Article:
SuperFastMatch is a project which began life as a piece of research and development in the production of Churnalism.com in 2010/2011 for the Media Standards Trust. A means was required of comparing a given text with over 3 million news articles in the Journalisted.com archive. The idea was to find the articles which had the longest sections of common text and to then rank them according to their respective percentages of reuse.

Initially, we looked at existing search engines like Xapian and Lucene and although being very effective at finding articles containing the same words, they weren't particulary good at finding the articles with the longest common strings. More info on this can be found here.

Besides spotting churnalism, the software seemed to have other potential uses and the Sunlight Foundation believes it could be applied to spotting duplicated federal law. To facilitate this application they have generously offered to fund the open sourcing of this software, and the results should hopefully be soon tested against the OpenStates project. I'd like to thank Martin Moore, Ben Campbell, Tom Lee and everyone else at Sunlight for the opportunity to work on this great project!

Week 1

This is my first attempt at a truly open-source project so I've had a lot to learn about making software accessible by more than just the development team I am working with. SuperFastMatch originally started as the algorithm, developed over many sleepless nights, for comparing press releases with newspaper articles used by Churnalism.com. This was a single use-case, but as the site became known to the public, other use-cases became apparent. One is to track legislation for lobbyist influence. Others might include tracking plagiarism in fiction or making sure academic texts have correct citations.

The point is that when more than one use-case comes up, a piece of code needs to develop into a framework which is easy to understand, is well documented and is easily integrated and installable in concert with other software. Seeing as the majority of the existing code is written in Python it made sense to look at how some other Python projects made use of existing infrastructure to meet these ends. I examined Celery, a distributed job engine and tracker, as I was familiar with it from previous work, and saw how it made use of tools to assist its open source development. Below are some ideas and tools that I borrowed from it:

  • Github has become the de facto platform for sharing and distributing code. It's free for open source projects and is built on top of git, which has many advantages over previous generations of source code control software. It also offers static file hosting, from where you are probably reading this documentation!

  • Pypi is a centralised index of Python packages that allows for the versioning and sharing of Python software without the need to remember lots of urls and is reliable enough to be referred to in bootstrap scripts.

  • Sphinx is a documentation generator that works well with Python packages as well as C++ (and hopefully Lua!). This page and the rest of the docs are written in reStructured Text and then passed throught a batch process which converts them into HTML, after which they are uploaded to the static Github hosting.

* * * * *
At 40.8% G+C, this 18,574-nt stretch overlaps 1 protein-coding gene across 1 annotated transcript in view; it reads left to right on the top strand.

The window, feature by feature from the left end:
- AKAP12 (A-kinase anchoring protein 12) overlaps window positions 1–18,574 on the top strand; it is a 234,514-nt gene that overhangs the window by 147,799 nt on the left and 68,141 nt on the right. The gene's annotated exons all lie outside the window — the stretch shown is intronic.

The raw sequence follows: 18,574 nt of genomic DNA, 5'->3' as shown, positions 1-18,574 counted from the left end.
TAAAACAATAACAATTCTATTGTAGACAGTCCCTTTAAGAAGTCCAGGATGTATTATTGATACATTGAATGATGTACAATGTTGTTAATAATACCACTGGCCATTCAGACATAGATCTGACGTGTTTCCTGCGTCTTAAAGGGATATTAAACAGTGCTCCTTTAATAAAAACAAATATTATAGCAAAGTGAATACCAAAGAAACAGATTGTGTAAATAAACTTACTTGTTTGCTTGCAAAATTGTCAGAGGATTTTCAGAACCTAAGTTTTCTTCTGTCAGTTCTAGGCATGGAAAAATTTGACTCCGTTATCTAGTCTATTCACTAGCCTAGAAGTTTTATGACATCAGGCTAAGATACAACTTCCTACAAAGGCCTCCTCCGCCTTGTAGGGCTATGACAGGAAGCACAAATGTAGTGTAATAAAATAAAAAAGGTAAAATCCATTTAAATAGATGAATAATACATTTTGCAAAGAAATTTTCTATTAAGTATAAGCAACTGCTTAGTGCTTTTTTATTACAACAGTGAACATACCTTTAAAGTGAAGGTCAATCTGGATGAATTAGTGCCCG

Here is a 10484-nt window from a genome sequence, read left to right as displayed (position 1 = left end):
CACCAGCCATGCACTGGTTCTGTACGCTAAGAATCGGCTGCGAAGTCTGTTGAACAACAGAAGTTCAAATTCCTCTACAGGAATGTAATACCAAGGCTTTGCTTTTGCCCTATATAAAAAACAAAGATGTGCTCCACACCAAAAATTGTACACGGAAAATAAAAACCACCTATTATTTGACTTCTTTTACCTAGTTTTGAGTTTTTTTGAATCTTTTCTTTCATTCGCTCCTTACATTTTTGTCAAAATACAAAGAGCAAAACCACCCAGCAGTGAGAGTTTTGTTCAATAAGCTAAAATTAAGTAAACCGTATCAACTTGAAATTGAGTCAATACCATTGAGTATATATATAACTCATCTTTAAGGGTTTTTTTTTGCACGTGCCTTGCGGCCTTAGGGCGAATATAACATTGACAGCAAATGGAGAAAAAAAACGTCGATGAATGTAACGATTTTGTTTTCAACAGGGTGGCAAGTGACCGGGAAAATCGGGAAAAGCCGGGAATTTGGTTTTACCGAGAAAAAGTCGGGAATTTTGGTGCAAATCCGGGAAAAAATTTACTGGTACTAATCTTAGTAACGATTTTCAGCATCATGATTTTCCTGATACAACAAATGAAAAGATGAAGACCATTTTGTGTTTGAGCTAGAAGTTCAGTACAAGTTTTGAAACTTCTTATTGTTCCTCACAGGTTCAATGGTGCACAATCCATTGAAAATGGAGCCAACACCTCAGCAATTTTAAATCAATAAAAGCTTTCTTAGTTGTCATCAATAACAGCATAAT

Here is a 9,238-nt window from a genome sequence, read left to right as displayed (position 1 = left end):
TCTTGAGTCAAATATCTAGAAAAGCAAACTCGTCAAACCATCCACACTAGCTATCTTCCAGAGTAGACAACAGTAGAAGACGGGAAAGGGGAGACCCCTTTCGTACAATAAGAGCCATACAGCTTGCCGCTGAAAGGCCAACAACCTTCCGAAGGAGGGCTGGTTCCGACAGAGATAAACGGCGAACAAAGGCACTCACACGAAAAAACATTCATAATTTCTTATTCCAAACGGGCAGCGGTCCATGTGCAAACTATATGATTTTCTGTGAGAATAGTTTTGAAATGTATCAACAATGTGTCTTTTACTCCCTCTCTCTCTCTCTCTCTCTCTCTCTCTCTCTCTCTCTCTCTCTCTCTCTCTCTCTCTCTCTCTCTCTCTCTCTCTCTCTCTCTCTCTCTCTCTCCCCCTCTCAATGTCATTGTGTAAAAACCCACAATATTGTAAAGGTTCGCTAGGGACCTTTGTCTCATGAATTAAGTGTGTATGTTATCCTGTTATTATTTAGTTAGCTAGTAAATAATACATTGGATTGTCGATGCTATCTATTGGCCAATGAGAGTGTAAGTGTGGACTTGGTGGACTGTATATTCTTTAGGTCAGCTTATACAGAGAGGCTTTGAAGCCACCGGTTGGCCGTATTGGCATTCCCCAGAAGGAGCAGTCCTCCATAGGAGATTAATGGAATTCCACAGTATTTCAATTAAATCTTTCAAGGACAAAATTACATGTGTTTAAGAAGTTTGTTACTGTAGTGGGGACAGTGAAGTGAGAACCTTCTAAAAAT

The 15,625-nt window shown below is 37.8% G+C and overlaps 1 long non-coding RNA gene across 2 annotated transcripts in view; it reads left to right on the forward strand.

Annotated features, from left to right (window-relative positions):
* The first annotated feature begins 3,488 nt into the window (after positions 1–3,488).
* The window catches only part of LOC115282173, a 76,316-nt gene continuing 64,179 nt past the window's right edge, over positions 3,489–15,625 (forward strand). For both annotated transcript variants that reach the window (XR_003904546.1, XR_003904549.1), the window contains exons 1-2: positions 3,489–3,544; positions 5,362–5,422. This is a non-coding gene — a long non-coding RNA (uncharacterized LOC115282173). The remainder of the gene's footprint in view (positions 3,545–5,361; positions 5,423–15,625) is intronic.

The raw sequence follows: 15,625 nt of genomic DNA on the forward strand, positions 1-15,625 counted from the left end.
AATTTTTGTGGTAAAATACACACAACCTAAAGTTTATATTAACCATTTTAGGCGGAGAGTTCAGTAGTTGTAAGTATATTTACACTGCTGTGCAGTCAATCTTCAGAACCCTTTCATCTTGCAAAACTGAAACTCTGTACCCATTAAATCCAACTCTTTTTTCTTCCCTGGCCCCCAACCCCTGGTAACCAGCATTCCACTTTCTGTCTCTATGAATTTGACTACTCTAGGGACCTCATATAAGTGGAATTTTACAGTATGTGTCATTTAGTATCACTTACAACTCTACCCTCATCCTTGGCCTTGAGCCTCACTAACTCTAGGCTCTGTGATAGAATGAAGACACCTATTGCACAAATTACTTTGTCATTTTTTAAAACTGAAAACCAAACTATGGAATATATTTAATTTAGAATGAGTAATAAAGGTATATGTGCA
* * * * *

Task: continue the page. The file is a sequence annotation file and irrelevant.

• Paver is a combination of tools which allows for the scripting in Python of many development workflows such as bootstrapping, documentation generation, packaging and test execution. I'm used to using Fabric for deployment, and Paver seems to offer a similar experience for development. It will be interesting to see if I integrate some of the C++ build process into the pavement.py file.

  • VirtualEnv is an essential tool for isolating Python packages into an application-specific environment. This ensures you always know which versions of software are present and can accurately recreate this when you deploy to either a production or staging server. It comes with Pip installed in the created environment for easy integration with Pypi.

  • Django is the platform on which Churnalism.com is built and is widely used so it seemed like the natural choice for building an example usage of SuperFastMatch.

Week 2

Now that all the open source infrastructure is in place it's time to start learning a bit more about the use-case in hand, US Congress and state legislation.

Legislature

The US Congress has two chambers, both elected, the House of Representatives and the Senate. Both chambers can introduce bills and the bill can take one of many paths through both chambers. The passage of a bill through Congress appears to be quite undefined with a whole series of possible routes and referrals being possible before an Act is signed by the President.

The end result of acts of Congress is the US Code which is an up to date record of all enrolled bills. States in the US are also capable of passing their own local laws.

Data Access

The US has a well maintained digital archive of all House of Representative Bills from 2004, and a more recent archive of Senate Bills. The data is accessible in XML form which allows for metadata extraction of Bill information and easy manipulation of the Bill text itself, ideal for the purposes of this project. Text-only bills are available from 1993 onwards.